Bill Gates on The Energy Challenge: Optimistic on Science & Business, but Not So Much on Politics

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about 15 cleantech companies, and went through the science and the business of what each of them is attempting to do. He didn’t go into specifics on which companies he met, but said he thinks there are “incredible energy companies,” being built today in the U.S.

On the political environment:

Gates made reference to his work with the American Energy Council—a group of business leaders that included GE CEO Jeff Immelt, Xerox CEO Ursula Burns, the venture capitalist John Doerr, and others—which urged the U.S. government to triple spending on energy R&D, to $16 billion a year. Gates said he supported the Obama Administration’s stated goal of reducing carbon emissions by 80 percent by 2050, although he reiterated that it’s not possible without breakthroughs in technology and politics compared with where we are today. The American Energy Council also said that government needs to put a price on carbon emissions, although as the New York Times noted last June, it didn’t endorse a specific method like a carbon tax or cap-and-trade plan.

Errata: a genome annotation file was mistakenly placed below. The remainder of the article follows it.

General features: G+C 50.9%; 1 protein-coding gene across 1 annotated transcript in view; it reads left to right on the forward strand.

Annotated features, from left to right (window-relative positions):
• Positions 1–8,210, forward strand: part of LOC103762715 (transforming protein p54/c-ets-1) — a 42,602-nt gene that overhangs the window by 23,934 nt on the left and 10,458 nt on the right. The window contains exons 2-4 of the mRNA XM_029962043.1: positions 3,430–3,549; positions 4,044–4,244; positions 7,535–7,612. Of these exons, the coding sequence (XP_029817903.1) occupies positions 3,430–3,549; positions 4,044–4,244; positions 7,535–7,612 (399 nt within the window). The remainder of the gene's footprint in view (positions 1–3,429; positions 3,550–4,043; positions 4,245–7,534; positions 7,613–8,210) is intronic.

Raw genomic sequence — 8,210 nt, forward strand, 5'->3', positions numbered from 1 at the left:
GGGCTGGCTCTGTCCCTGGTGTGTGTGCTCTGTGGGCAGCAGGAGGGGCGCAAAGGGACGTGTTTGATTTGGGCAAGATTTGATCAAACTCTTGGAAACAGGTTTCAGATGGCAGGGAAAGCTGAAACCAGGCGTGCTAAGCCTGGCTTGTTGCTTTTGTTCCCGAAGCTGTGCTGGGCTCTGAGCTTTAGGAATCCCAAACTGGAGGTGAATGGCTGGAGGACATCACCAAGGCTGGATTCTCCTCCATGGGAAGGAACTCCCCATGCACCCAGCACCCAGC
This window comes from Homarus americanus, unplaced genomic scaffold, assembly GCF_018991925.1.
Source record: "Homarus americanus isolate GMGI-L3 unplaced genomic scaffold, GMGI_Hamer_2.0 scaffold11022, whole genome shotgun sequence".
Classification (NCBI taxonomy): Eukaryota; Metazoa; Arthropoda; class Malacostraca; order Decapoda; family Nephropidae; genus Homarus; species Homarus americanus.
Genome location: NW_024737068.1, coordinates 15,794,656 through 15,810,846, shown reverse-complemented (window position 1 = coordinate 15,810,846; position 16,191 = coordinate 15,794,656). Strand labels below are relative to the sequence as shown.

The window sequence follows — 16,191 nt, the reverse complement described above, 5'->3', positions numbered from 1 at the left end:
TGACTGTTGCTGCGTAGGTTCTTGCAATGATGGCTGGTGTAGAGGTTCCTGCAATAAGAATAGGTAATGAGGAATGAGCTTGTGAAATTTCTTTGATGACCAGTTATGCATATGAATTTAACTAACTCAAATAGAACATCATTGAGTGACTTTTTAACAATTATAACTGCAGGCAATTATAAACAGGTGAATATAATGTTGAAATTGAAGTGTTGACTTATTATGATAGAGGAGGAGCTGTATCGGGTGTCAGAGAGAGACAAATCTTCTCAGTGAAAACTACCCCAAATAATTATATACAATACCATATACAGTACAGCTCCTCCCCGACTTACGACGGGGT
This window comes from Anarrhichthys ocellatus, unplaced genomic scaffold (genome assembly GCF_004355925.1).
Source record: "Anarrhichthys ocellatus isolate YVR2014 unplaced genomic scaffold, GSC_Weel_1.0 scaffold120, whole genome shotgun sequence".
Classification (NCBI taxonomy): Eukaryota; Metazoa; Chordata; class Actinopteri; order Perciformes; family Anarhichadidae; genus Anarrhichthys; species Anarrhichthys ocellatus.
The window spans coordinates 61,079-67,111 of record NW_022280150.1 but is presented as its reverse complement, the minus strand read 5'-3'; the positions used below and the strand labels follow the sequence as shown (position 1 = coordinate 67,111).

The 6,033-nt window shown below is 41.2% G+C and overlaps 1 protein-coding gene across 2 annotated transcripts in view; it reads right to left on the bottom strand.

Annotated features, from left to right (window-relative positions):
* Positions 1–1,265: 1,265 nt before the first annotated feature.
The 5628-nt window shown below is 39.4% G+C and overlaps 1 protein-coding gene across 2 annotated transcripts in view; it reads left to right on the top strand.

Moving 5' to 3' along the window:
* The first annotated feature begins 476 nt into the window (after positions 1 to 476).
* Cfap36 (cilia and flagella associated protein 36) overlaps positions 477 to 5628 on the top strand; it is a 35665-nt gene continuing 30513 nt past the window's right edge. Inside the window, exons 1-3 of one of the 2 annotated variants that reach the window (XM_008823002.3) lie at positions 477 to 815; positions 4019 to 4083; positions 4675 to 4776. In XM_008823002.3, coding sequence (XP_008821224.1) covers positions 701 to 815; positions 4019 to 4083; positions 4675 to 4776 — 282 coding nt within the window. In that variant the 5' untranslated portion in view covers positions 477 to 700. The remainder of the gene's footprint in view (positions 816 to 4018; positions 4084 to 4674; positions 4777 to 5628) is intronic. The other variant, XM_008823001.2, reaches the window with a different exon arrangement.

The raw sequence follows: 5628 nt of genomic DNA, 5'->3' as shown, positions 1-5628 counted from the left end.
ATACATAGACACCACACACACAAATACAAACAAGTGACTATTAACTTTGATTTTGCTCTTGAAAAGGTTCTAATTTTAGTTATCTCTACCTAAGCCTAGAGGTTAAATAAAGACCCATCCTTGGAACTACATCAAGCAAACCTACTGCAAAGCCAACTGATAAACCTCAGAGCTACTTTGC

The business group’s proposal didn’t succeed, Gates said, partly because of the political environment which makes it very tough to increase spending, when there is so much pressure to lower taxes and cut spending throughout government. “In a normal environment, we’d probably be successful,” Gates said. He added: “President Obama did see us. He said nice things, and I think he meant them,” Gates said, setting off a few laughs in the audience.

Gates, without singling out Obama, offered some harsher analysis of the nation’s political situation, which has led to inaction on this issue for decades. “The lip service that’s been paid to energy innovation over the past few decades has been disappointing,” Gates said. But he also added that government hasn’t been all bad on this issue—he specifically cited the ARPA-E program, which seeks to invest in potentially groundbreaking ideas for energy, much like the U.S. Defense Advanced Research Projects Agency (DARPA) has invested in groundbreaking technologies for decades, which gave rise to the Internet we use today.

On what really needs to happen in technology to fix the problem:

The amount of carbon dioxide emissions that gets put into the atmosphere can be boiled down to a pretty simple formula, Gates said. It’s dictated by four key factors: global population, the amount of services used by each person, the efficient use of energy, and how much carbon gets emitted per unit of energy burned.

The formula, which Gates has discussed before in TED talks, is somewhat sobering. Global population is going up, not down. The amount of services used per person is going up as globalization drives economic growth in China, India, and other parts of the world—meaning they will increase energy usage. Energy efficiency offers some opportunities—like fluorescent light bulbs instead of incandescent bulbs—but there are many important products that can’t … Next Page »

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